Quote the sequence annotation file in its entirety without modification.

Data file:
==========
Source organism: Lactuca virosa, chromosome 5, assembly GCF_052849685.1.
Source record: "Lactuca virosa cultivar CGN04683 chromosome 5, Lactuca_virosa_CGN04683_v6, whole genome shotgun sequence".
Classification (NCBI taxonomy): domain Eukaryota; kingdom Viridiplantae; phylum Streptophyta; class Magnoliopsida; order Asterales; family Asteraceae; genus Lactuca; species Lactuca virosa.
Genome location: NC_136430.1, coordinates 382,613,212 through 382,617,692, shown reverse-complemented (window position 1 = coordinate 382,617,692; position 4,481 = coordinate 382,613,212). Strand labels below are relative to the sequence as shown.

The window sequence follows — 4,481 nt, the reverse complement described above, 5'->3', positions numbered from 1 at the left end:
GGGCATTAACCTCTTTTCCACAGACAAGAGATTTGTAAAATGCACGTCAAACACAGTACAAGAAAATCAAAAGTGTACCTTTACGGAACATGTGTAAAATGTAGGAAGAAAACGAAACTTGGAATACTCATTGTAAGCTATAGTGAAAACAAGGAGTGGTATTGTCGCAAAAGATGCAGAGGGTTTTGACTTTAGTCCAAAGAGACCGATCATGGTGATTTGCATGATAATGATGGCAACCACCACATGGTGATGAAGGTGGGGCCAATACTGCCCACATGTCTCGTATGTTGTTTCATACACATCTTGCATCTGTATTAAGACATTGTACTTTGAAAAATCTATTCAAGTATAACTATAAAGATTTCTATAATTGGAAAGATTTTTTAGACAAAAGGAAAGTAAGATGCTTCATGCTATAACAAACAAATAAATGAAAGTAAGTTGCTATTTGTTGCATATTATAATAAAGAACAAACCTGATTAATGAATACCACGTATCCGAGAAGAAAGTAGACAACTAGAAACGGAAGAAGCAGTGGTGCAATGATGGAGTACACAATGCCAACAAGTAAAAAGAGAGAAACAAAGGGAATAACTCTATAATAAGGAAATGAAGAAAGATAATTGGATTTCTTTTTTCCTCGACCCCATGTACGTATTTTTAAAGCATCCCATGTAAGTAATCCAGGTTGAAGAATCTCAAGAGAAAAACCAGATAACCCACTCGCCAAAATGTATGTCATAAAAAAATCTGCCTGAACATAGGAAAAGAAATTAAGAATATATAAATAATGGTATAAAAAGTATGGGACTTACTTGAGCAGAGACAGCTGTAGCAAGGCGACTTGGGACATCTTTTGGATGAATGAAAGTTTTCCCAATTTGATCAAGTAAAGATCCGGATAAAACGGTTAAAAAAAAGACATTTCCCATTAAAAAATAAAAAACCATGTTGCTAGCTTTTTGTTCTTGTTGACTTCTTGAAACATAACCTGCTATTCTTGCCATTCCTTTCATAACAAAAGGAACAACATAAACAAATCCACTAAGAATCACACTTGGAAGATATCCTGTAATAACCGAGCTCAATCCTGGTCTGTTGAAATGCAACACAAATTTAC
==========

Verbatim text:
Source organism: Lactuca virosa, chromosome 5, assembly GCF_052849685.1.
Source record: "Lactuca virosa cultivar CGN04683 chromosome 5, Lactuca_virosa_CGN04683_v6, whole genome shotgun sequence".
Classification (NCBI taxonomy): domain Eukaryota; kingdom Viridiplantae; phylum Streptophyta; class Magnoliopsida; order Asterales; family Asteraceae; genus Lactuca; species Lactuca virosa.
Genome location: NC_136430.1, coordinates 382,613,212 through 382,617,692, shown reverse-complemented (window position 1 = coordinate 382,617,692; position 4,481 = coordinate 382,613,212). Strand labels below are relative to the sequence as shown.

The window sequence follows — 4,481 nt, the reverse complement described above, 5'->3', positions numbered from 1 at the left end:
GGGCATTAACCTCTTTTCCACAGACAAGAGATTTGTAAAATGCACGTCAAACACAGTACAAGAAAATCAAAAGTGTACCTTTACGGAACATGTGTAAAATGTAGGAAGAAAACGAAACTTGGAATACTCATTGTAAGCTATAGTGAAAACAAGGAGTGGTATTGTCGCAAAAGATGCAGAGGGTTTTGACTTTAGTCCAAAGAGACCGATCATGGTGATTTGCATGATAATGATGGCAACCACCACATGGTGATGAAGGTGGGGCCAATACTGCCCACATGTCTCGTATGTTGTTTCATACACATCTTGCATCTGTATTAAGACATTGTACTTTGAAAAATCTATTCAAGTATAACTATAAAGATTTCTATAATTGGAAAGATTTTTTAGACAAAAGGAAAGTAAGATGCTTCATGCTATAACAAACAAATAAATGAAAGTAAGTTGCTATTTGTTGCATATTATAATAAAGAACAAACCTGATTAATGAATACCACGTATCCGAGAAGAAAGTAGACAACTAGAAACGGAAGAAGCAGTGGTGCAATGATGGAGTACACAATGCCAACAAGTAAAAAGAGAGAAACAAAGGGAATAACTCTATAATAAGGAAATGAAGAAAGATAATTGGATTTCTTTTTTCCTCGACCCCATGTACGTATTTTTAAAGCATCCCATGTAAGTAATCCAGGTTGAAGAATCTCAAGAGAAAAACCAGATAACCCACTCGCCAAAATGTATGTCATAAAAAAATCTGCCTGAACATAGGAAAAGAAATTAAGAATATATAAATAATGGTATAAAAAGTATGGGACTTACTTGAGCAGAGACAGCTGTAGCAAGGCGACTTGGGACATCTTTTGGATGAATGAAAGTTTTCCCAATTTGATCAAGTAAAGATCCGGATAAAACGGTTAAAAAAAAGACATTTCCCATTAAAAAATAAAAAACCATGTTGCTAGCTTTTTGTTCTTGTTGACTTCTTGAAACATAACCTGCTATTCTTGCCATTCCTTTCATAACAAAAGGAACAACATAAACAAATCCACTAAGAATCACACTTGGAAGATATCCTGTAATAACCGAGCTCAATCCTGGTCTGTTGAAATGCAACACAAATTTAC